(Originally Published in the Arizona Republic)
Thousands of Arizona high-school seniors are graduating and heading off to college this fall, but for many hardworking students, college isn’t an option.
Undocumented high-school graduates pay out-of-state tuition rates at Arizona’s three public universities, denying many longtime state residents the opportunity to obtain a higher-paying job and contribute to the state’s economy.
The income gap between those with a high-school diploma and those with a college degree is at an all-time high. But as college tuition rates soar, it’s increasingly difficult for low-income students to afford higher education.
Governors in Indiana, Minnesota, Colorado and Oregon recently signed bills that allow undocumented students already pursuing higher education at a public university to receive in-state tuition.
There are countless reasons to support these measures, and yet, we only need two: First, every child matters, and we need as many of them to be as educated as possible to meet the challenges ahead; and second, education creates opportunity, and opportunity creates prosperity.
Studies demonstrate that individuals with college degrees will earn higher wages, be less likely to experience long periods of unemployment and, therefore, be less likely to rely on social services.
In a report from the Latino Policy Institute at Roger Williams University, critics argue that offering in-state tuition to undocumented students “results in non-citizens taking seats from citizens in institutions of higher education; that in-state tuition is a ï¬nancial cost to taxpayers; and these policies will encourage more undocumented migrants to come to the United States illegally.”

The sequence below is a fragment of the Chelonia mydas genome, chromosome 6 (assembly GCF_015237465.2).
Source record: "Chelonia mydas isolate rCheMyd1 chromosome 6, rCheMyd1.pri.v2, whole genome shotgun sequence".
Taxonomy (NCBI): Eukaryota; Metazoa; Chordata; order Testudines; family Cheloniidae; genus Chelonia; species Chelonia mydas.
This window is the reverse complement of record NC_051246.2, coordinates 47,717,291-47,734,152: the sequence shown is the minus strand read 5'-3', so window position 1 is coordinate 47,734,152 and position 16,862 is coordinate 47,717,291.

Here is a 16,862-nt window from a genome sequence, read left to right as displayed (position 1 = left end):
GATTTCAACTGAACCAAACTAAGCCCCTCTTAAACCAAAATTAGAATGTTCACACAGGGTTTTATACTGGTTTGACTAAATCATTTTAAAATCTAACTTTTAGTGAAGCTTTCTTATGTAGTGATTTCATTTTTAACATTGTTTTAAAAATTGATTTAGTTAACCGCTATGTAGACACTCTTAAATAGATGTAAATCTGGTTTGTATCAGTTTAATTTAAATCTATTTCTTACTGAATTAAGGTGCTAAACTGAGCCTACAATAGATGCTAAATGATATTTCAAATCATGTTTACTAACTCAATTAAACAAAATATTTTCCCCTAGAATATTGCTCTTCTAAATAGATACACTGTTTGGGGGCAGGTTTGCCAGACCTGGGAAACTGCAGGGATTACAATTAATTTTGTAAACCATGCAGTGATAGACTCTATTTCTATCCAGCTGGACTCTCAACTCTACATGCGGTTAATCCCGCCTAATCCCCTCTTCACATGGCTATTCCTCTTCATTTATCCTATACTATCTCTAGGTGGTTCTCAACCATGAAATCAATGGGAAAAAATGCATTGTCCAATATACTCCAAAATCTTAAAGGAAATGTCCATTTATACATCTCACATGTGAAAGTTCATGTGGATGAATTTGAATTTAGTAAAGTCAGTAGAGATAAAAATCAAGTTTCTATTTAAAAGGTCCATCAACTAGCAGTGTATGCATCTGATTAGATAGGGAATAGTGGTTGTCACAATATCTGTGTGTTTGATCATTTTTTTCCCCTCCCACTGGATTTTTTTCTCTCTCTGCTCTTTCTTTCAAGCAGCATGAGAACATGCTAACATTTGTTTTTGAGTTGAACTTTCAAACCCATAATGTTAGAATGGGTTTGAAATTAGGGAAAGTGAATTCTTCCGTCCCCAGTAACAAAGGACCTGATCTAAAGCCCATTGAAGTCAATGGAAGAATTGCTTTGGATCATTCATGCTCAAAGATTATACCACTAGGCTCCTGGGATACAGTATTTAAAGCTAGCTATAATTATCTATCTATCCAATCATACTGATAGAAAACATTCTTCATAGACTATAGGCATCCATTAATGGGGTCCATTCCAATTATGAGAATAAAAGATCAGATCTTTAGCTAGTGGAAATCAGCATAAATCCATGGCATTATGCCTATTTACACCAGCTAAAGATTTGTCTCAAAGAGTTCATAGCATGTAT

But there is little research to substantiate these claims.
According to the U.S. Department of Labor, jobs for which demand is growing fastest increasingly require at least a college education, and that’s why states are moving forward with plans to increase the number of college graduates residing within their borders.
Many businesses also choose to locate in areas that already have a highly educated workforce under the premise that global economic competitiveness depends on maintaining a highly educated populace.
Our education system has allowed the United States to become the world’s economic powerhouse. But to maintain this status, we have to be willing to keep investing in today’s students.
As Derek Bok, the former president of Harvard University, once declared, “If you think education is expensive, try ignorance.”